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NewsPoster Mar 10, 2013 11:57 PM
Apple close to deal with Brazilian 'iPhone' name holder
Apple and the holder of the trademark "iPhone" in Brazil, tech firm IGB Electronica SA, are allegedly in talks to resolve a legal dispute that has seen the latter company release its own "iPhone" in the emerging market of Brazil. The firm, formerly known as IGB Gradiente, <a href="" rel='nofollow'>won a protracted court fight</a> to the exclusive use of the name "iPhone" after it filed for the mark <a href=" 1998/" rel='nofollow'>in 2000</a>, years before Apple produced its own device. IGB only released its own iPhone in 2012, an Android-based device that runs Android OS 2.2 "Gingerbread."<br />
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Apple had <a href="" rel='nofollow'>argued</a> in court that the company was no longer entitled to the mark after failing to produce a device for so long, but ultimately the Brazilian National Industrial Property Institute <a href="" rel='nofollow'>ruled against Apple</a>. For its part, IGB has always signalled that it was willing to license the trademark and has never moved to bar Apple from selling its iPhone in Brazil -- and recently filed a document requesting that the court suspend any enforcement efforts while the two companies negotiated.

An unnamed source "with knowledge of the talks" has since told a <a href="" rel='nofollow'>Brazilian newspaper</a> that the two firms are close to an agreement. Apple is likely looking for some arrangement to buy the trademark outright or at least be an exclusive licensee, forcing IGB's own "iPhone" off the market -- a demand that will likely merit a high pricetag.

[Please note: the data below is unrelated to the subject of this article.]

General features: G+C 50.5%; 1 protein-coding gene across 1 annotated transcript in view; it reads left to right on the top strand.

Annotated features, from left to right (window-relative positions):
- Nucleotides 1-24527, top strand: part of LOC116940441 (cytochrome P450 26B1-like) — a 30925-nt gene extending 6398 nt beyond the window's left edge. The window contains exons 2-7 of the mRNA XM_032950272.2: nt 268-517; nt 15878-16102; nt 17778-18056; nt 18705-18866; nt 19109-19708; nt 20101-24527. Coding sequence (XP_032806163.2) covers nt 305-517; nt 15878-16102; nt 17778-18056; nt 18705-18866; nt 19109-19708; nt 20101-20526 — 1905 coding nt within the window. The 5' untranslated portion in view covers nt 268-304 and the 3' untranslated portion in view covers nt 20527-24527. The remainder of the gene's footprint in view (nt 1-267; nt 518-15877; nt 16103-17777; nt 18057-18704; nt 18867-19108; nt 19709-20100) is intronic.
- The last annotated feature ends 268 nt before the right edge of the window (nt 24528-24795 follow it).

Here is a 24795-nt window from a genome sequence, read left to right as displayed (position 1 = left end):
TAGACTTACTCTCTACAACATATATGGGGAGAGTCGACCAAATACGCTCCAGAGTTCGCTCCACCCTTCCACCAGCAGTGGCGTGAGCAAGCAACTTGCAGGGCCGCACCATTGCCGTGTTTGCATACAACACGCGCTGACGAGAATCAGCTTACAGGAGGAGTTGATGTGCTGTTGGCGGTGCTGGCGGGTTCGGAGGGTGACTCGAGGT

Apple has had to pay for naming rights for products it wanted to release before. In addition to the partially-successful <a href=" ng.settlement/" rel='nofollow'>blackmailing</a> of Apple by bankrupt monitor maker Proview over the rights to the name "iPad" in China, the company had to license the term "iTools" from Tenon for the original iteration of what is now iCloud, and lost a ruling for the <a href="" rel='nofollow'>exclusive use</a> of the name "iPhone" in Mexico, among other examples.

The Brazilian market is an important one to Apple, so much so that it worked with manufacturing partner Foxconn to open an <a href="" rel='nofollow'>iPad and iPhone production plant</a> in Brazil. The emergence of a stronger middle class in the country is considered a target market for the company's iPhone as it expands in the years ahead.

apostle Mar 11, 2013 12:48 AM
Apple created the "i" naming scheme. Not that That is such a big innovation. But how many companys patented "i" names in order to cash in on Apple's innovations because their company was an otherwise worthless POS (Not Point Of Sale),

Do Volkswagen Beetles look even remotely like Ford Mustangs? Why then does every smartphone post iPhone look like an iPhone. Because these are not creatve companies. Just leaches tryng to make a few dollars by ripping off Apple's designs. Call a spade a spade. Drop your fanboy pretensions. Wake up and smell yourselves!

If you can't see how all of these other companies are ripping off Apple's designs, you need to go back to your room in your parents basement and continue your existence in your sad xenophobic existenance.

Rebuttals welcome, but only seriously considered by those who prove they have a pair.

prl99 Mar 11, 2013 10:00 AM
iAgree iTotally iWith iYou iAbout iThis iSubject. iGuess i iNeed iTo iPatent iAll iOf iThese iWords.
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